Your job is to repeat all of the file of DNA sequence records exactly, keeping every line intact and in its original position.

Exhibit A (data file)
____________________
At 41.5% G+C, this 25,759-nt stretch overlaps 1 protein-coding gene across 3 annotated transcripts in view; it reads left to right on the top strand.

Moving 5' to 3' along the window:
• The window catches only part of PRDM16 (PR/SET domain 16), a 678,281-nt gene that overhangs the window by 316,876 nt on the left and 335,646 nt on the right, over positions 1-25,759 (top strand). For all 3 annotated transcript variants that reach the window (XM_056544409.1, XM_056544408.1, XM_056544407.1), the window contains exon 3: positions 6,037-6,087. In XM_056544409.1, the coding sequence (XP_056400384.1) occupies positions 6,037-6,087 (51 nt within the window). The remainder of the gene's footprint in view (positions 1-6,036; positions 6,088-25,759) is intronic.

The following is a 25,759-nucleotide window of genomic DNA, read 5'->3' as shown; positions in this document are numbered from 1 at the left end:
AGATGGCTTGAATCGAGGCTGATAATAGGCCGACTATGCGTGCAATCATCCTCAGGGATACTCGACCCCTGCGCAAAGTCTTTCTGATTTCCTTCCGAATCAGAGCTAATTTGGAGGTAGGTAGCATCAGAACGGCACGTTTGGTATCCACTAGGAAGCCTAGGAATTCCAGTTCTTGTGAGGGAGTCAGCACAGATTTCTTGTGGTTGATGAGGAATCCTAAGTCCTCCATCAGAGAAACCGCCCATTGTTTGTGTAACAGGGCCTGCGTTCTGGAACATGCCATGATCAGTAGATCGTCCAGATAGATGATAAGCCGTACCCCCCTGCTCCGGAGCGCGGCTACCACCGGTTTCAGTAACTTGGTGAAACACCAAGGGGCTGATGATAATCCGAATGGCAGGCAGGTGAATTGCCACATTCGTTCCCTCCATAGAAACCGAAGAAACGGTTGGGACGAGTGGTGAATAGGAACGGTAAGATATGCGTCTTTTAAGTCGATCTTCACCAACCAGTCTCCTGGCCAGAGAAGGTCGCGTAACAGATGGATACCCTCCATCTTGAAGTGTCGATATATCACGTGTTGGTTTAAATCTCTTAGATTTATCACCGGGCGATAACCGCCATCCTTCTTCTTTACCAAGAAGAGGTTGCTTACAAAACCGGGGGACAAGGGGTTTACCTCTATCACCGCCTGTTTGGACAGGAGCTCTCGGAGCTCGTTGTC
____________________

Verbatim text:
At 41.5% G+C, this 25,759-nt stretch overlaps 1 protein-coding gene across 3 annotated transcripts in view; it reads left to right on the top strand.

Moving 5' to 3' along the window:
• The window catches only part of PRDM16 (PR/SET domain 16), a 678,281-nt gene that overhangs the window by 316,876 nt on the left and 335,646 nt on the right, over positions 1-25,759 (top strand). For all 3 annotated transcript variants that reach the window (XM_056544409.1, XM_056544408.1, XM_056544407.1), the window contains exon 3: positions 6,037-6,087. In XM_056544409.1, the coding sequence (XP_056400384.1) occupies positions 6,037-6,087 (51 nt within the window). The remainder of the gene's footprint in view (positions 1-6,036; positions 6,088-25,759) is intronic.

The following is a 25,759-nucleotide window of genomic DNA, read 5'->3' as shown; positions in this document are numbered from 1 at the left end:
AGATGGCTTGAATCGAGGCTGATAATAGGCCGACTATGCGTGCAATCATCCTCAGGGATACTCGACCCCTGCGCAAAGTCTTTCTGATTTCCTTCCGAATCAGAGCTAATTTGGAGGTAGGTAGCATCAGAACGGCACGTTTGGTATCCACTAGGAAGCCTAGGAATTCCAGTTCTTGTGAGGGAGTCAGCACAGATTTCTTGTGGTTGATGAGGAATCCTAAGTCCTCCATCAGAGAAACCGCCCATTGTTTGTGTAACAGGGCCTGCGTTCTGGAACATGCCATGATCAGTAGATCGTCCAGATAGATGATAAGCCGTACCCCCCTGCTCCGGAGCGCGGCTACCACCGGTTTCAGTAACTTGGTGAAACACCAAGGGGCTGATGATAATCCGAATGGCAGGCAGGTGAATTGCCACATTCGTTCCCTCCATAGAAACCGAAGAAACGGTTGGGACGAGTGGTGAATAGGAACGGTAAGATATGCGTCTTTTAAGTCGATCTTCACCAACCAGTCTCCTGGCCAGAGAAGGTCGCGTAACAGATGGATACCCTCCATCTTGAAGTGTCGATATATCACGTGTTGGTTTAAATCTCTTAGATTTATCACCGGGCGATAACCGCCATCCTTCTTCTTTACCAAGAAGAGGTTGCTTACAAAACCGGGGGACAAGGGGTTTACCTCTATCACCGCCTGTTTGGACAGGAGCTCTCGGAGCTCGTTGTC